The man who owned the land was Thomas, 6th Lord of Fairfax. And unlike most Crown Grant owners, he had actually moved to Virginia. To the mansion at Belvoir [now a U.S. Army base] built by his cousin in 1741, overlooking the Potomac River within five miles of Mt. Vernon. Colonel William Fairfax was the cousin of Lord Fairfax, and was responsible to him for administering his Virginia lands. His son, George William Fairfax, accompanied George Washington on that surveying expedition across the mountains. They would become close friends.
And just as importantly for George Washington’s career, George William’s sister, Sarah Fairfax, age 15, had married Lawrence Washington and moved to Mt. Vernon. The Fairfax and Washington families had been joined, and would remain so until George William Fairfax left to return to England, and Thomas, 6th Lord of Fairfax, died just after the British surrendered to Washington at Yorktown. Washington would sell George William Fairfax’s American estate in 1774, after Fairfax determined not to return to America.
Let us briefly look at the Fairfax Land Grant that started off the career of George Washington.
The English Civil War began in 1642 and lasted nine years. It was supported by the same religious Puritans [seeking to “purify” the Church of England] who had fled to New England after the Pilgrims came over on the Mayflower in 1620 [the Pilgrims were separatists, but the Puritans not necessarily so]. About 21,000 Puritans arrived by 1641.
The Civil War in England was fought between the Royalist forces of King Charles I and the Puritan Parliamentarians led by Oliver Cromwell. Charles I was captured and beheaded in 1649.
His son, Charles II, fled to France and fought to retain the crown. In 1649, to ensure his backing, Charles II gave five million acres of Virginia, later called the “Fairfax Grant,” to seven of his supporters. After the death of Cromwell, the English Parliament proclaimed Charles II as King. He returned to England in 1660.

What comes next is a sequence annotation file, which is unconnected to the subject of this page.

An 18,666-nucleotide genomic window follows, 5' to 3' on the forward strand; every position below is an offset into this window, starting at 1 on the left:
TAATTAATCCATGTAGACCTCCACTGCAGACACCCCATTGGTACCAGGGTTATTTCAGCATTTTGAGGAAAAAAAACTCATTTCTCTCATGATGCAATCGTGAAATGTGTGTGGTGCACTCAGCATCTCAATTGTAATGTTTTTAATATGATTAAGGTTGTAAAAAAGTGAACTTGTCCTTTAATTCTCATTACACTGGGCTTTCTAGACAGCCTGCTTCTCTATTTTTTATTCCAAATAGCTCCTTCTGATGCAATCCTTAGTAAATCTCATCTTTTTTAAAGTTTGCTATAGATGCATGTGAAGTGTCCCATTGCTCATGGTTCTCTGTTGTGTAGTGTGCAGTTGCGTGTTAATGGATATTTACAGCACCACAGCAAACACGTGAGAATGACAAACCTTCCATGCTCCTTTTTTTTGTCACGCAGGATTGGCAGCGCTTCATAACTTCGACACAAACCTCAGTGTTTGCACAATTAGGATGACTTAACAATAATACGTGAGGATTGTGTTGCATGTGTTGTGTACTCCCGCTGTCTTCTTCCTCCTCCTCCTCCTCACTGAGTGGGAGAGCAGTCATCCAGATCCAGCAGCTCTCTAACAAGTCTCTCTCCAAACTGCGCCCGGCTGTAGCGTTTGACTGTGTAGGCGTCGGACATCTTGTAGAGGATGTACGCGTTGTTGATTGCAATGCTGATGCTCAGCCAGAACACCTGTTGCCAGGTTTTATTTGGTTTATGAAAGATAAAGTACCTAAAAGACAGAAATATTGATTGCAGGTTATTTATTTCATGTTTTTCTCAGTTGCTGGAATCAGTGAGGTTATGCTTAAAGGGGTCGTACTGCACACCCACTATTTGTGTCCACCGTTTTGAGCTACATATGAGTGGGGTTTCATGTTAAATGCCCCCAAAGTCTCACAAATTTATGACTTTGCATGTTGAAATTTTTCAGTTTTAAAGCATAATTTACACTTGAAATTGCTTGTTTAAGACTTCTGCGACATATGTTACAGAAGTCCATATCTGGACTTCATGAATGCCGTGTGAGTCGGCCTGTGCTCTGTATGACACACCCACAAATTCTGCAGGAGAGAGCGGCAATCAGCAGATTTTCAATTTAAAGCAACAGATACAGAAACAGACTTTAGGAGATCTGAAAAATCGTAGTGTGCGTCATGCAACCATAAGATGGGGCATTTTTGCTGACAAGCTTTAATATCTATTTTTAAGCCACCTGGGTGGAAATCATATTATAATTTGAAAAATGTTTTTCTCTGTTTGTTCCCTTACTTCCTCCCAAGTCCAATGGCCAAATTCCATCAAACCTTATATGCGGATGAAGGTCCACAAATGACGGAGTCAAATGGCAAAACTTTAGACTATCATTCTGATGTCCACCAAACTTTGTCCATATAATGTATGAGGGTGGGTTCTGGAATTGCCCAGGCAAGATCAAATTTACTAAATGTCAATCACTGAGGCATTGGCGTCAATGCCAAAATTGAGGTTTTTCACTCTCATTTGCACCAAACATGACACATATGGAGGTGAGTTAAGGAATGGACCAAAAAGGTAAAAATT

By 1719, Thomas, 6th Lord of Fairfax [1693-1781], had assembled all of the rights to the grant unto himself through marriage and inheritance. The colony of Virginia, however, contested the boundaries of the grant. So Fairfax brought suit in the friendly English courts [Fairfax v. Virginia, Privy Council, 1745] and reestablished his rights to the land.
Thomas had first come to Virginia in 1735, moving there permanently in 1747. He initially lived at the Belvoir Mansion built by his cousin, William Fairfax. It was there that he met the young George Washington and became his supporter.
Washington was crossing many currents of history. For not only would he lead a revolution against his English benefactors, but he would be aided by the New England Puritans who had fled English persecution to America.
He would soon enough marry the widow Custis and, with extensive new landholdings, become a plantation owner. But Virginia was changing. Tobacco production was increasing. And for the big landowners, that meant that more slave labor was needed. And more debt to the London financiers to buy them.
Washington ran a big operation, but came to object to the institution of slavery. The Treaty of Paris addressed the planter’s debts. And, at Washington’s death, the old surveyor freed his slaves from human bondage.
I wonder if Washington was thinking, toward the end of his productive lifetime, about the days of his youth when he was just an explorer. Working his first job, not on a plantation, but as an apprentice surveyor. Entering new lands across the mountains of his now new nation. Maybe he never lost the sense of freedom he gained in the wilderness of America!